Discreet Violence

Architecture and the French War in Algeria
Wolfgang Pauli-Strasse 15, 08093 Zürich Map
Mon–Fri 8 am–10 pm, Sat 8 am–5 pm

Over the course of the Algerian Revolution (1954–1962) the French civil and military authorities profoundly reorganized Algeria’s urban and rural territory, drastically transformed its built environments, rapidly implanted new infrastructure, and strategically built new settlements in order to keep Algeria under French rule.

The exhibition features one aspect of these territorial transformations: the construction of militarily controlled camps dubbed the “centres de regroupement.” These spaces resulted from the creation of the forbidden zones—free fire zones—and engendered massive forced relocations of the Algerian population. Special military units called the Sections administratives spécialisées supervised the evacuation of the forbidden zones, the regroupement of the Algerian population, the construction of temporary and permanent camps, the conversion of a number of permanent camps to villages, and monitored the daily life of Algerian civilians.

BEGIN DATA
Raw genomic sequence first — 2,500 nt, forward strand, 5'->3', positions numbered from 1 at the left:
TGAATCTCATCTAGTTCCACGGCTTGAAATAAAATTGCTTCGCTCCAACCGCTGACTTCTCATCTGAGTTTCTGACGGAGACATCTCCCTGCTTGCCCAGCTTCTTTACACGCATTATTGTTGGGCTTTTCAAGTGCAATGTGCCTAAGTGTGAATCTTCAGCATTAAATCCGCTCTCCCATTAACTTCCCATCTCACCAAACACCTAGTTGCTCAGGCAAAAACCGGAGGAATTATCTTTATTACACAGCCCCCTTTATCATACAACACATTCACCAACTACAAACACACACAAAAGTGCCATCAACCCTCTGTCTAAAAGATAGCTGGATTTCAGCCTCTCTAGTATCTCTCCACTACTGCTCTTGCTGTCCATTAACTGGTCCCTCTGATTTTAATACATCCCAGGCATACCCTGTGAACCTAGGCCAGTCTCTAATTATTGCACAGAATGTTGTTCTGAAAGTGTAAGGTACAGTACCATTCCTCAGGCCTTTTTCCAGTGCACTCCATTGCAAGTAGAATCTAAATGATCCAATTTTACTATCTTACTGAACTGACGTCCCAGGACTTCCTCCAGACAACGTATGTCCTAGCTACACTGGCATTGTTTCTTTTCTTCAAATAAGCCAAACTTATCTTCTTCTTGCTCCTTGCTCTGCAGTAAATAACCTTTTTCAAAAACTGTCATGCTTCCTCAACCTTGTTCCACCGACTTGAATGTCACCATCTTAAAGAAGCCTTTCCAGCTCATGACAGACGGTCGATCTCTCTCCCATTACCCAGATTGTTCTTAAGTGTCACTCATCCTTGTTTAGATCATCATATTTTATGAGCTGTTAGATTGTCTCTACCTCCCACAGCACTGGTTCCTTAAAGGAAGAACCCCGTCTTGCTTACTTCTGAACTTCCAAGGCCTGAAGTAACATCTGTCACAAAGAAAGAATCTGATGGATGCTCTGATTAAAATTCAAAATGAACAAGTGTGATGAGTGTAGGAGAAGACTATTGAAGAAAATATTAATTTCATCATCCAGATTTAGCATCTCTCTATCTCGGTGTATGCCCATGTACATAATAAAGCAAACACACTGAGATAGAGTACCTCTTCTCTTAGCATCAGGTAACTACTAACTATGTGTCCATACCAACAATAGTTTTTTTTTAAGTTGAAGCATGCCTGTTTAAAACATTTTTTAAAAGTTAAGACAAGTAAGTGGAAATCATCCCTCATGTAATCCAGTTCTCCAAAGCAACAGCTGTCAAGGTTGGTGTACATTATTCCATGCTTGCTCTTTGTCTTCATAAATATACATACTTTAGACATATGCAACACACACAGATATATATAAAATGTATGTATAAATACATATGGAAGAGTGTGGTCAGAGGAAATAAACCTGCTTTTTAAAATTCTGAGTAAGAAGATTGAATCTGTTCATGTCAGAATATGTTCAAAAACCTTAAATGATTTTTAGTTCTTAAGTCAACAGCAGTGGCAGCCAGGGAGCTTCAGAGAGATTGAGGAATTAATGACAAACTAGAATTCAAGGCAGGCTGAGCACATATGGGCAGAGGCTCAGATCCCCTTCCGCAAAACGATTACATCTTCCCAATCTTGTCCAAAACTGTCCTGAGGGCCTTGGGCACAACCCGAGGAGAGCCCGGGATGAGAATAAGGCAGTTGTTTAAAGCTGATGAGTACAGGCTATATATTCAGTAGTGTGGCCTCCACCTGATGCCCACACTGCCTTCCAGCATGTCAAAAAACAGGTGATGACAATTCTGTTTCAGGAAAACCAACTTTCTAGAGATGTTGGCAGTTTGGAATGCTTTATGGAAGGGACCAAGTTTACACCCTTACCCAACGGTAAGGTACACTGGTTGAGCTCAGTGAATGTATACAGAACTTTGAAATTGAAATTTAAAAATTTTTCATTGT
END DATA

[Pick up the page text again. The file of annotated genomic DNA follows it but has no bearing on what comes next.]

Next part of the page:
Based on military visual records, “Discreet Violence: Architecture and the French War in Algeria” exposes the building processes of the “centres de regroupement” and discloses the ways with which the French colonial authorities attempted to detour the military purpose of the camps in the aftermath of a media scandal. The exhibition unfolds the intrinsic relationships between architecture, military measures, and colonial policies.